Annie Rudd is an assistant professor in the University of Calgary’s Department of Communication, Media and Film.

Kourtney Bitterly   Transparency isn’t just a desire, it’s an expectation

Brian Moritz   The end of “stick to sports”

Jasmine McNealy   A call for context

Bill Grueskin   Our ethics codes get an overhaul

Knight Foundation   Five generations of journalists, learning from each other

Fiona Spruill   The climate crisis gets the coverage it deserves

Jeremy Gilbert and Jarrod Dicker   A call for collaboration between storytelling and tech

Craig Newmark   Formalizing newsrooms’ battle against disinformation

Rachel Glickhouse   Journalists get left behind in the industry’s decline

Mario García   Think small (screen)

Imaeyen Ibanga   Let’s take it slow

Monique Judge   The year to organize, unionize, and fight

Kathleen Searles   Pay more attention to attention

Alexandra Borchardt   Get out of the office and talk to people

An Xiao Mina   The Forum we wanted, the forum we got

Greg Emerson   News apps fall further behind

Laura E. Davis   Know the context your journalism is operating within

Millie Tran   Wicked

Nushin Rashidian   Are platforms a bridge or a lifeline?

Alfred Hermida and Mary Lynn Young   The promise of nonprofit journalism

John Keefe   Journalism gets hacked

Michael W. Wagner   Increasingly fractured, but little bit deliberative

Mariana Moura Santos   The future of journalism is collaborative

Margarita Noriega   The platforms try to figure out what to do with single-subject newsrooms

Simon Galperin   Journalism becomes more democratic

M. Scott Havens   First-party data becomes media’s most important currency

Jake Shapiro   Podcasting gets listener relationship management

Bill Adair   A Nobel Prize, a Brad Pitt film, and a Taylor Swift song

Nicholas Jackson   What’s left of local gets comfortable with reader support

Annie Rudd   The expanded ambiguity of the news photograph

Emily Withrow   The year we kill the news article

Jim Brady   We’ll complain about other people living in bubbles while ignoring our own

Irving Washington   Leadership isn’t something you learn on the job

Tamar Charney   From broadcast to bespoke

Tom Glaisyer   Journalism can emerge newly vibrant and powerful

Alana Levinson   Brand-backed media gets another look

Peter Bale   Lies get further normalized

Rachel Schallom   The value of push alerts goes beyond open rates

Brenda P. Salinas   Treating MP3 files like text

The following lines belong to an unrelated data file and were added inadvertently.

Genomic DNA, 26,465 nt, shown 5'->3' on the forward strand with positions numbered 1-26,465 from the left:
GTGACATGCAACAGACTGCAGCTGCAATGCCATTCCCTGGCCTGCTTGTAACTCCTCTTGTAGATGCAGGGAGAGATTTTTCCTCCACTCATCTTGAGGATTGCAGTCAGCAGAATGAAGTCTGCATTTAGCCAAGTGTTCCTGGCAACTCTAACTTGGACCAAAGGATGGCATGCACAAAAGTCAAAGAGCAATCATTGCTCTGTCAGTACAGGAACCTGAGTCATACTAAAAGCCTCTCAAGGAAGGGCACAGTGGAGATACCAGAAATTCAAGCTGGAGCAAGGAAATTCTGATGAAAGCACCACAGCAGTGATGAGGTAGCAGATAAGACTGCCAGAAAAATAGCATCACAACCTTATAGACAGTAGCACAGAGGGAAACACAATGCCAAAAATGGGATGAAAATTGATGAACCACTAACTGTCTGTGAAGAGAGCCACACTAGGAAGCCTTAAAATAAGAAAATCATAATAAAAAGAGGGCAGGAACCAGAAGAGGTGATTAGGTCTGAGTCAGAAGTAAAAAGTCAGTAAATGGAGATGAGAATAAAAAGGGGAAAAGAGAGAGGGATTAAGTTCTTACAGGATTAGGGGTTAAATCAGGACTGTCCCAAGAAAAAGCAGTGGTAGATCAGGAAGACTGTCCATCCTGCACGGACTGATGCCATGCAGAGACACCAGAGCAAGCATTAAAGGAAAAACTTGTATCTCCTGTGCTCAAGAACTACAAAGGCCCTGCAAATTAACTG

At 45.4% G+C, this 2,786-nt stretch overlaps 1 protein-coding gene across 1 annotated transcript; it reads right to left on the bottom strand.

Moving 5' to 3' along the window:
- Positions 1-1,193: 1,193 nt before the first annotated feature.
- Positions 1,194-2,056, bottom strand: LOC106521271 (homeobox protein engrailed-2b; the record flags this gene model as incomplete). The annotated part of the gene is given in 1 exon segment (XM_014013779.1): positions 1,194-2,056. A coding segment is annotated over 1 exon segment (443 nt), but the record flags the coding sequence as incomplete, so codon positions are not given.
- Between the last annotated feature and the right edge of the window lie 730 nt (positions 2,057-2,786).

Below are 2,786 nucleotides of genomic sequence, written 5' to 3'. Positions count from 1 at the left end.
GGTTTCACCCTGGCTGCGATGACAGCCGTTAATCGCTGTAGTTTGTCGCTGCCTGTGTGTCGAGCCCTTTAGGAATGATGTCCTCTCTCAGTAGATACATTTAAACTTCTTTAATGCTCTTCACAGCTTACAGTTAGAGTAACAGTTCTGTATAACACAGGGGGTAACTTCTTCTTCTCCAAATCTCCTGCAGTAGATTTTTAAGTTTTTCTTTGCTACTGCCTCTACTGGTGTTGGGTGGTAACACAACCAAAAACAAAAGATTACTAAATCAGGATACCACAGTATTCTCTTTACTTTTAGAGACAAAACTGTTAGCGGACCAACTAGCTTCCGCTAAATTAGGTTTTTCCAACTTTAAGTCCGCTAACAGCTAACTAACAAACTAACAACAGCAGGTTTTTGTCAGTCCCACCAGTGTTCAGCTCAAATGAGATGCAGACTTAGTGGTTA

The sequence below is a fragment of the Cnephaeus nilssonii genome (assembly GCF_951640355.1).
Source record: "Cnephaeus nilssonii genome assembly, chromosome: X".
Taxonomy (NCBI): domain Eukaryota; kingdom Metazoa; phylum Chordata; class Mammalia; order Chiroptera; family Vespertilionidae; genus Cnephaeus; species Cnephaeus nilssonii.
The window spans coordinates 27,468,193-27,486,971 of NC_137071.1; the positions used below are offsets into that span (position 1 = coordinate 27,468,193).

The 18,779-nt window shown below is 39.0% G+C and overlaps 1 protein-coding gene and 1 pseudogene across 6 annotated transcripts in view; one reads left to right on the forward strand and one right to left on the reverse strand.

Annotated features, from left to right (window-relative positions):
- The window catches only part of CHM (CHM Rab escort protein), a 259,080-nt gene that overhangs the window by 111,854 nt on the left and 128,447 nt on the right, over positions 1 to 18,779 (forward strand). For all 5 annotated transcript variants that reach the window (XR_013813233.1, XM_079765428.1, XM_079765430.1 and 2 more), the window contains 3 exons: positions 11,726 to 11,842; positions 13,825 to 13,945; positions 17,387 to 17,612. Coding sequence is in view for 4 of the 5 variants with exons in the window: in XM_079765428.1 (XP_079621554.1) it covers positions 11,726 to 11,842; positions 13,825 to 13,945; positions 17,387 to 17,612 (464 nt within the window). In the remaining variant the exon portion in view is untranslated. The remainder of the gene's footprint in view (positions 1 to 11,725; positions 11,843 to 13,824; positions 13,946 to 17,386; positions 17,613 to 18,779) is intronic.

Logan Jaffe   You don’t need fancy tools to listen

Dannagal G. Young   Let’s disrupt the logic that’s driving Americans apart

Barbara Gray   Join local libraries on the frontlines of civic engagement

Tonya Mosley   The neutrality vs. objectivity game ends

Alice Antheaume   Trade “politics” for “power”

Marie Gilot   This is fine

Kerri Hoffman   Opening closed systems

Nikki Usher   All systems down

Nico Gendron   Make better products if you want to reach Gen Z

Kevin Douglas Grant   The free press stands against authoritarians’ attacks on truth

Catalina Albeanu   Rebuilding journalism, together

Geneva Overholser   Death to bothsidesism

Cory Haik   We’re already consuming the future of news — now we have to produce it

Heidi Tworek   The year of positive pushback

Pablo Boczkowski   The day after November 4

Carl Bialik   Journalists will try running the whole shop

Francesco Zaffarano   TikTok without generational prejudice

Doris Truong   The year of radical salary transparency

Logan Molyneux and Shannon McGregor   Think twice before turning to Twitter

Kristen Muller   The year we operationalize community engagement

Sarah Alvarez   I’m ready for post-news

Sarah Marshall   The year to learn about news moments

Felix Salmon   Spotify launches a news channel

Eric Nuzum   Podcasting finally creates another mega-hit show

Mike Caulfield   Native verification tools for the blue checkmark crowd

Sonali Prasad   Climate change storytelling gets multidimensional

Rasmus Kleis Nielsen   The business we want, not the business we had

Beena Raghavendran   The year of the local engagement reporter

Juleyka Lantigua-Williams   A changing industry amps up podcasters’ ambitions

Rachel Davis Mersey   The business of local TV news will enter its downward slide

Candis Callison   Taking a cue from Indigenous journalists on climate change